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Re: Image Scaling for High-Pixel-Density (i.e. Retina) Displays - Re: -webkit-image-set and <image>

From: Jason H <scorp1us@yahoo.com>
Date: Fri, 27 Apr 2012 14:49:29 -0700 (PDT)
Message-ID: <1335563369.73010.YahooMailNeo@web120703.mail.ne1.yahoo.com>
To: Tom Penzer <tpenzer@mailcan.com>
Cc: "public-html-comments@w3.org" <public-html-comments@w3.org>
1. To my knowledge w3c has never specified file naming conventions. Maybe extensions, as they are related to mime types, but this would be a new function of filename itself that would affect rendeing quality. What about images that already exist out there that are named as such? No, we should not use the filename for metadata. 

2. The user agent can use Javascript to do this already. 

3. The JS method is backwards compatible and requires no changes. To say it degrades gracefully, I think is the wrong direction. Initial sources should be low-res, then upgrade accordingly. 



________________________________
 From: Tom Penzer <tpenzer@mailcan.com>
To: Jason H <scorp1us@yahoo.com> 
Cc: "public-html-comments@w3.org" <public-html-comments@w3.org> 
Sent: Friday, April 27, 2012 4:57 PM
Subject: Re: Image Scaling for High-Pixel-Density (i.e. Retina) Displays - Re: -webkit-image-set and <image>
 

The main advantages of doing it this way are:
1) You don't need to specify a different path for every scale of every image if you follow a naming convention.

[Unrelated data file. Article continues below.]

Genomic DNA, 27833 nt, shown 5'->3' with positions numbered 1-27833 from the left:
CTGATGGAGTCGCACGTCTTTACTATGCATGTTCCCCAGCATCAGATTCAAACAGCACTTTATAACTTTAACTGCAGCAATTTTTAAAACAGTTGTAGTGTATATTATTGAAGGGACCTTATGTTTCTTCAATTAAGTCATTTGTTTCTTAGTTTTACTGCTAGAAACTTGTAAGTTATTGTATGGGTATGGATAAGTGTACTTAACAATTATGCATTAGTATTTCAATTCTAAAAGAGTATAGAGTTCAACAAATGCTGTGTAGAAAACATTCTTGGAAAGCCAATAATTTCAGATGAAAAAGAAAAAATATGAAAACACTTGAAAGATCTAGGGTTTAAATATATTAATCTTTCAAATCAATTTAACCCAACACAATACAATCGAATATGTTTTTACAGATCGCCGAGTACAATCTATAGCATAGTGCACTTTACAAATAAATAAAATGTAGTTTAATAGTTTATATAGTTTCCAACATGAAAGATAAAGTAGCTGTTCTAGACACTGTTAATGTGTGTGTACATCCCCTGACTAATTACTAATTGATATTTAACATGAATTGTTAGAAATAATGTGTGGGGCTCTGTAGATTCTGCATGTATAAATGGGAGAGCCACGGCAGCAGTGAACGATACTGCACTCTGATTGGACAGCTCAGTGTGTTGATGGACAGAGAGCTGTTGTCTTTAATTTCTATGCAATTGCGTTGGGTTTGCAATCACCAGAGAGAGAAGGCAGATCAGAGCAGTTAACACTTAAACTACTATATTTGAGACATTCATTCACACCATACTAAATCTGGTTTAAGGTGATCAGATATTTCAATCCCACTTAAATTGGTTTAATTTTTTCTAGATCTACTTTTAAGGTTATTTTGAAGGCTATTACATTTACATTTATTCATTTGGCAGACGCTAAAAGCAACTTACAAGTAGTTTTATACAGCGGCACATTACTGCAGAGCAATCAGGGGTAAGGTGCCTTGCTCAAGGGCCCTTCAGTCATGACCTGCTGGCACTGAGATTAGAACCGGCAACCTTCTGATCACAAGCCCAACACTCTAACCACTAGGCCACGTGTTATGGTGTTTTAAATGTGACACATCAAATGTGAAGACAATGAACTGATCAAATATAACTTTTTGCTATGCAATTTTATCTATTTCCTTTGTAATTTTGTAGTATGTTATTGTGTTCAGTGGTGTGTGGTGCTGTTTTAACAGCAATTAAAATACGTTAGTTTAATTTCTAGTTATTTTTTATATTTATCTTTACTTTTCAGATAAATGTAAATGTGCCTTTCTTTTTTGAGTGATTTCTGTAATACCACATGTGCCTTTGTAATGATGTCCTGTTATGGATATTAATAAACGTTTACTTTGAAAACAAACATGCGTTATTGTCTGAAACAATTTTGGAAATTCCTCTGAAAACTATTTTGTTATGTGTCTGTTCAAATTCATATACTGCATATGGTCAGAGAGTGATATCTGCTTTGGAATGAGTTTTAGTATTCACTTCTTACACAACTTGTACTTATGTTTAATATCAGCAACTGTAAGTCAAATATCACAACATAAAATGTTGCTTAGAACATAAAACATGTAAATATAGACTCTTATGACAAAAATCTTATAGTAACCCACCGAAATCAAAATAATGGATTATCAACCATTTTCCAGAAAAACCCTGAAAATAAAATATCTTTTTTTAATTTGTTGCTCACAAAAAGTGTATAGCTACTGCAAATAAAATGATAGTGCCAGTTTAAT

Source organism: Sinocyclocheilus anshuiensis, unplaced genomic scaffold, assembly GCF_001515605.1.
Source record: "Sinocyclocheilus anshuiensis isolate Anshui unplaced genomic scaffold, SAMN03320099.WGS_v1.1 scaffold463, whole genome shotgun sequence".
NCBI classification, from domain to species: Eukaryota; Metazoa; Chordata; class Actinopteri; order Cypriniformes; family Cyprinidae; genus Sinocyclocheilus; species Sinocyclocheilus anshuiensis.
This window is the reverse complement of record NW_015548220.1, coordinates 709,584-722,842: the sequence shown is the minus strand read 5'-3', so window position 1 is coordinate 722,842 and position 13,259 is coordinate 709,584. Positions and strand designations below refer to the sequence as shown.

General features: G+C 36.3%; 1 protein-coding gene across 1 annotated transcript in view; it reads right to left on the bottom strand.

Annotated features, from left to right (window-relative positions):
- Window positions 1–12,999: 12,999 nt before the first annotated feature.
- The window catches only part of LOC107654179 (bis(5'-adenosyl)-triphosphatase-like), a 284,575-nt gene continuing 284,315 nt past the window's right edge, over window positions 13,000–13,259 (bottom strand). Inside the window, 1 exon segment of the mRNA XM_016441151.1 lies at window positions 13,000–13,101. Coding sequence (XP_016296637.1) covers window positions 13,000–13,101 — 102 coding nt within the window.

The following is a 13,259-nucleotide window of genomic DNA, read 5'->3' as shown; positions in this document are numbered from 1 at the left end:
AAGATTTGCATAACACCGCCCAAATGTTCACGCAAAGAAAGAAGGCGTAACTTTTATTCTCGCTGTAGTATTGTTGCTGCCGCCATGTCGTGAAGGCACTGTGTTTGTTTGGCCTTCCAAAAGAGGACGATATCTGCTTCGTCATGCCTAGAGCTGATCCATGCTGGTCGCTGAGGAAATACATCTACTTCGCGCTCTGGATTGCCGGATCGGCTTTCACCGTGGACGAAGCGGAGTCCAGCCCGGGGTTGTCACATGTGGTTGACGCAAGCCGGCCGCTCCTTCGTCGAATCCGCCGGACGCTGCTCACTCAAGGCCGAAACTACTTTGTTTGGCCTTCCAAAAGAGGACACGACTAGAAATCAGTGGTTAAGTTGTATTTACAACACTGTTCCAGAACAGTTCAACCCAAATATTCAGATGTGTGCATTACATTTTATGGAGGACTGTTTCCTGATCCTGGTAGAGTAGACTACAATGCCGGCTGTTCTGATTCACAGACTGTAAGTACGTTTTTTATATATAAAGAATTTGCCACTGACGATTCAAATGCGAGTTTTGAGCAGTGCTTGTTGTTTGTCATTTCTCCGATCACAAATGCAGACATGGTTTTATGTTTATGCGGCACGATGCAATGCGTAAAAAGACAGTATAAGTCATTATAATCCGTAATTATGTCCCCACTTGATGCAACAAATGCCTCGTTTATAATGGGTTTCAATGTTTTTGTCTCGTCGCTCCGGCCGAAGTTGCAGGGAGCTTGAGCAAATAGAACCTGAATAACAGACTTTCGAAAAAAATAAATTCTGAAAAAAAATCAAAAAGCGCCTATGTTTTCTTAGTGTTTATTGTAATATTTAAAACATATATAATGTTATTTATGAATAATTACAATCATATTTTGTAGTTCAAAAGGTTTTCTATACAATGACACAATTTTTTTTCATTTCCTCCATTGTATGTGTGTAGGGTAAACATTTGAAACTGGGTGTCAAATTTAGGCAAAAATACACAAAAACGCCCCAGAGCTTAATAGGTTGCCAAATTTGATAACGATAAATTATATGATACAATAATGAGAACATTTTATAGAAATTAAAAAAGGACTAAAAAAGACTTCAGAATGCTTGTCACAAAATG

2) the user agent makes the decision of which asset to request (based on factors such as screen resolution and network quality/value of bandwidth)
3) It's backwards-compatible and degrades gracefully.

-Tom



On Apr 27, 2012, at 1:50 PM, Jason H <scorp1us@yahoo.com> wrote:


I think the approach of attacking it from setting a scaling is wrong.
>The real approach is to set the final dimensions, and let the software give the appropriate scaling based on the image metadata.
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>If you want a double-density image, you're just asking for 100x100 to be rendered in 50x50. The image tag already supports this. <IMG HEIGHT=50 WIDTH=50 SRC="100x100.png"/> Far too often it is implied that the display density is identical to the sampling (pixel density) by not including the height and width attributes.
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>The real challenge as I see it, is having an efficient way of not sending over-sampled data across the wire, unless you mean to. Sending a double density image actually sends 4 times the data as a native resolution image. I would suggest we leave it up to java script to handle the pixel density matching, where it can dynamically assign the assets to the proper size-density, if needed. For the most part pick something not over sampled and let the browser scale it up if need be. A server-component could dynamically render and cache the common sizes of an image. But I don't see a need to change HTML.
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>________________________________
> From: Tom Penzer <tpenzer@mailcan.com>
>To: public-html-comments@w3.org 
>Sent: Friday, April 27, 2012 3:47 PM